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New Tariffs: Impact on US-Mexico Trade Industry

On May 30, United States President Donald Trump announced plans to impose new tariffs on all products imported from Mexico to the United States. Such an act would significantly impact binational trade and especially those sectors that have integrated supply chains, such as the automotive, agriculture, clothing, alcohol, electronic devices, and oil and gas industries.

Mexico is the United States’ largest commercial partner, so this proposed tariff action would impact not only Mexican businesses, but American consumers, who would face higher product costs. This measure would especially affect those states dependent on the import of key raw materials for manufacturing, including Texas, California, Illinois, Michigan, Louisiana, Pennsylvania, Ohio and New York. Despite assurances from both sides, the threat of these new tariffs has also inserted new uncertainty into efforts to enter the United States-Mexico-Canada Agreement.

In Mexico, this situation has also awakened new uncertainty in the automotive, especially among brands already facing low sales. The tariff increase could significantly increase costs affecting beer and tequila, as well as key computer technologies.  Several associations of agricultural producers of products such as corn, tomato, avocado and pork among other products are also preparing for potential tariffs.

President Trump plans to gradually increase the tariffs from 5 percent to 25 percent between June and October, unless Mexico takes actions to stem the flow of migrants into the United States.  Specifically, the White House advises that the tariff rate will increase by 5 percent on June 10; 10 percent on July 1; 15 percent on  August 1; 20 percent on September 1; and 25 percent on October 1, remaining at this level indefinitely, pending action by Mexico.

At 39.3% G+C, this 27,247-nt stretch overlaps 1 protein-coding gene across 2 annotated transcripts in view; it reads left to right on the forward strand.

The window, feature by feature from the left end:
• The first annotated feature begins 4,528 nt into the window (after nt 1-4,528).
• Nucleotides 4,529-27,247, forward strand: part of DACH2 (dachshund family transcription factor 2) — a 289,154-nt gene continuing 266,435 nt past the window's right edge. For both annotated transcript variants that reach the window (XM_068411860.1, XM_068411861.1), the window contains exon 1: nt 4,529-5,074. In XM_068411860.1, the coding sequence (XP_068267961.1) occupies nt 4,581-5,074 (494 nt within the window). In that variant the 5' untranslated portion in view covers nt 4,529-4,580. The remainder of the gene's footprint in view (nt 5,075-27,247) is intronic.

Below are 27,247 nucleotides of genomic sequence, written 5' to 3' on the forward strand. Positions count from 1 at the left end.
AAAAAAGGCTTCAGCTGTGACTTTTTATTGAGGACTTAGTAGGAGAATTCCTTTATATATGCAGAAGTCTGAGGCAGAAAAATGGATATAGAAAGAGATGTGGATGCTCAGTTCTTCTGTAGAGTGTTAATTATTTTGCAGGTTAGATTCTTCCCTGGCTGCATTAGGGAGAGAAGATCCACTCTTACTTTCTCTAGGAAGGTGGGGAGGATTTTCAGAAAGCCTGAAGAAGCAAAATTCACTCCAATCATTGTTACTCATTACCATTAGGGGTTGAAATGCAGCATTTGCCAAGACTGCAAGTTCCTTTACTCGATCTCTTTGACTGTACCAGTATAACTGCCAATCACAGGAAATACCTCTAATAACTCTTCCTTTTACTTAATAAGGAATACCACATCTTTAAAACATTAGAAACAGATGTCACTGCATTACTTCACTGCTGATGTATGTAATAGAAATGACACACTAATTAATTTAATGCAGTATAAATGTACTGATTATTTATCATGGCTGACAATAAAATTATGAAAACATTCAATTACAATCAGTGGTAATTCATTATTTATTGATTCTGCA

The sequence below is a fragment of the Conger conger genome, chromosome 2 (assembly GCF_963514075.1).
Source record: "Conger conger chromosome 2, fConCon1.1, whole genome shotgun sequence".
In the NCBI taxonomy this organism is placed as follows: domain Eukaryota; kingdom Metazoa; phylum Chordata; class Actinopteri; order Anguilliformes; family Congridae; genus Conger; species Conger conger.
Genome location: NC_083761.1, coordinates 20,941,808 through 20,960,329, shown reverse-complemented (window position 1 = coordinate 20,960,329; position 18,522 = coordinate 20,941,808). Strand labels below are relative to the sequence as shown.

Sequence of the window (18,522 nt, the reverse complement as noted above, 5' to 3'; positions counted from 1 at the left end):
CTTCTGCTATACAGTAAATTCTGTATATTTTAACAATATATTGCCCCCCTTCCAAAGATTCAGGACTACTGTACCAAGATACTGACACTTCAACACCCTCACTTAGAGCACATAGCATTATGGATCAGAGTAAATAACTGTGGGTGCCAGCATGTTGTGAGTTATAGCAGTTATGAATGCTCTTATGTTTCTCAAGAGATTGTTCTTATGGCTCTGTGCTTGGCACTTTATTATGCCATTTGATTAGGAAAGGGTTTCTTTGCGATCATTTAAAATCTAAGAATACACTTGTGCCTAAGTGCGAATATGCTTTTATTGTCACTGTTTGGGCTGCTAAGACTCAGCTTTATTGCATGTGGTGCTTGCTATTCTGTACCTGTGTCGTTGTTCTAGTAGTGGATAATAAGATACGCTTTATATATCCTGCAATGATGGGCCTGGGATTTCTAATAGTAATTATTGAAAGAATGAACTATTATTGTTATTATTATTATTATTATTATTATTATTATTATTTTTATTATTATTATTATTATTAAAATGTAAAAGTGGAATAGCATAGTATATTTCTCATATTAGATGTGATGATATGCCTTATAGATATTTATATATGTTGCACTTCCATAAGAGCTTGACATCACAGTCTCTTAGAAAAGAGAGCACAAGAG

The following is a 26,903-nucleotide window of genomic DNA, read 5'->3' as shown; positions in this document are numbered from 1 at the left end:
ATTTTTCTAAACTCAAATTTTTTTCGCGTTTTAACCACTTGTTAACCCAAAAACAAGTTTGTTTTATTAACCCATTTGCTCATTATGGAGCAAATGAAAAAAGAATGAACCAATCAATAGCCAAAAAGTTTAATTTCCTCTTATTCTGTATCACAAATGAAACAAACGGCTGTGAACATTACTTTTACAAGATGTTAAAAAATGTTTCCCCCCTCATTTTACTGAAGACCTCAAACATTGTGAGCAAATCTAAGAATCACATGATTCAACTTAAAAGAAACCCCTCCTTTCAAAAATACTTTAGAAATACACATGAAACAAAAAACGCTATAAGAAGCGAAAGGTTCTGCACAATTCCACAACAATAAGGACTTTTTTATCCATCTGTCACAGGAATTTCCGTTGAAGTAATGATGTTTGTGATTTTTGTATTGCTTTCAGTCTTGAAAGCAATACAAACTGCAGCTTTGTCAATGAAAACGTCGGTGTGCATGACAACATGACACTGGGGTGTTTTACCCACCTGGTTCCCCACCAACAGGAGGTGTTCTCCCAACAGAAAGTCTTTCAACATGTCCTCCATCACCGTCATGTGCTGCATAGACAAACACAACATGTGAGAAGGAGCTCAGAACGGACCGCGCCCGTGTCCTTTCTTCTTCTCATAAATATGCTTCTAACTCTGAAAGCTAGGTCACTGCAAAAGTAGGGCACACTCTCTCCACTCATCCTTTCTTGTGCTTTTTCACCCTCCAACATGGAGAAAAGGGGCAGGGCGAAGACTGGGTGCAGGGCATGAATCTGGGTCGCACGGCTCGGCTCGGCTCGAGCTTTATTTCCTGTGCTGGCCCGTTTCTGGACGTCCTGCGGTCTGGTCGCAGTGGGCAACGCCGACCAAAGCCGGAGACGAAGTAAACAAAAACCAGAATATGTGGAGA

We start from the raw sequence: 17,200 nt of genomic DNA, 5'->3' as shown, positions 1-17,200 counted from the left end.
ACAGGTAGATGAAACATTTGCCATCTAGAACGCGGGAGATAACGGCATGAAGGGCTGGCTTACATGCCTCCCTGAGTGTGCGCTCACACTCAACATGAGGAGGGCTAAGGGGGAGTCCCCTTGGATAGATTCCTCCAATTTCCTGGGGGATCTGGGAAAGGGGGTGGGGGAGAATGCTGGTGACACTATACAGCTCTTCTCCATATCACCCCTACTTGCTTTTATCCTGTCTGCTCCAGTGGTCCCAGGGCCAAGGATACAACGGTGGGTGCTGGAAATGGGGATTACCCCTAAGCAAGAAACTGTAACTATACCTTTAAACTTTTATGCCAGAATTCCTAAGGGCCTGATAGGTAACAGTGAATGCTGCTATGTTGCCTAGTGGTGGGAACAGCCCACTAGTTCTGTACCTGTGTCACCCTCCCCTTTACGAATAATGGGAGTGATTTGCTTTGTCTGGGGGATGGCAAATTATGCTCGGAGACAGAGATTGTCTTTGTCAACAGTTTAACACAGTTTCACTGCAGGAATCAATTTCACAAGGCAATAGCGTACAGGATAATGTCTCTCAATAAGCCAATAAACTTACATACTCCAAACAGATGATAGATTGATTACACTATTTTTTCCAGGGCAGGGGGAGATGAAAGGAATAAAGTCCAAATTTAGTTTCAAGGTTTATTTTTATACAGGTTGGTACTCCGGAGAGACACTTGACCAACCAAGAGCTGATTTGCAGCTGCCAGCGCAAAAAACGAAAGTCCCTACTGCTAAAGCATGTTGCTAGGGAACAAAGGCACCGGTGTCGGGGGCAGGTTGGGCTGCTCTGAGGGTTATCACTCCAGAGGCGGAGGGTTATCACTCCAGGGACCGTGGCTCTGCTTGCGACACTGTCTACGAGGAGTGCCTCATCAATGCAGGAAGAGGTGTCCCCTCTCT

The Mexican President Lopez-Obrador sent a letter inviting President Trump to resolve the differences diplomatically, based on dialogue and cooperation. On June 3, a Mexican delegation made of Mexican Foreign Affairs Secretary, Marcelo Ebrard; Mexican Economy Secretary Garciela Márquez; Mexican Under Secretary for North America Jesus Seade, and others, began talks with Secretary of State Mike Pompeo and U.S. Trade Representative Robert Lighthizer to come to an agreement. According to Mexican Foreign Affairs Secretary Ebrard, Mexico is expecting to have an answer by June 7. Republican lawmakers have already expressed deep concerns with the threatened tariff action.

Further information is expected in the coming days. This post will be updated at that time.

© Copyright 2020 Squire Patton Boggs (US) LLPNational Law Review, Volume IX, Number 156


About this Author

Mayte Gutierrez Public Policy Attorney Squire Patton Boggs Washington DC
Public Policy Advisor

Mayte Fedowitz is a member of our International Public Policy Practice and previously served as a Congressional Affairs Advisor and Liaison at the Embassy of Mexico in Washington DC. As a public policy advisor, she assists sovereign governments in understanding US government policies. Her experience in the private and public sector enables her to strategically guide clients in the public policy arena to leverage their relationships and advocate policy objectives.

As Congressional Affairs Liaison, Mayte conducted political analyses and expanded a strategic intelligence database...

Ludmilla Kasulke Trade Attorney Squire Patton Boggs Washington DC
Senior Associate

Ludmilla (Milla) Kasulke draws on her experience in both domestic and international policy to assist clients on trade matters. Milla provides multinational corporations, sovereign governments and entities, and quasi-government entities with advice on a wide range of trade policy, legal, and regulatory issues. She has been actively engaged in all aspects of the Section 232 process, including the exclusion petition process, and regularly advises clients on the impacts of current and potential new actions. Milla also regularly counsels clients on the impacts of current and potential new trade negotiations, including the US-Mexico Canada Agreement (USMCA) and US-Japan and -EU talks.

Prior to law school, Milla was the special assistant to the chairman of the White House Council on Environmental Quality, where she gained first-hand experience in the daily operations of the executive branch. While at the council, she worked closely with the chairman and his team of policy advisors in the development and management of significant administration policies and programs, such as the Major Economies Meetings on Energy Security and Climate Change.

While in law school, Milla served as the assistant to former White House Counsel and former US Ambassador to the European Union C. Boyden Gray. She was elected as a vice president on the executive board of the Student Bar Association, where she represented part-time student interests. Additionally, she was an active member of the Georgetown Journal of Law & Public Policy staff, where she served as a symposium director.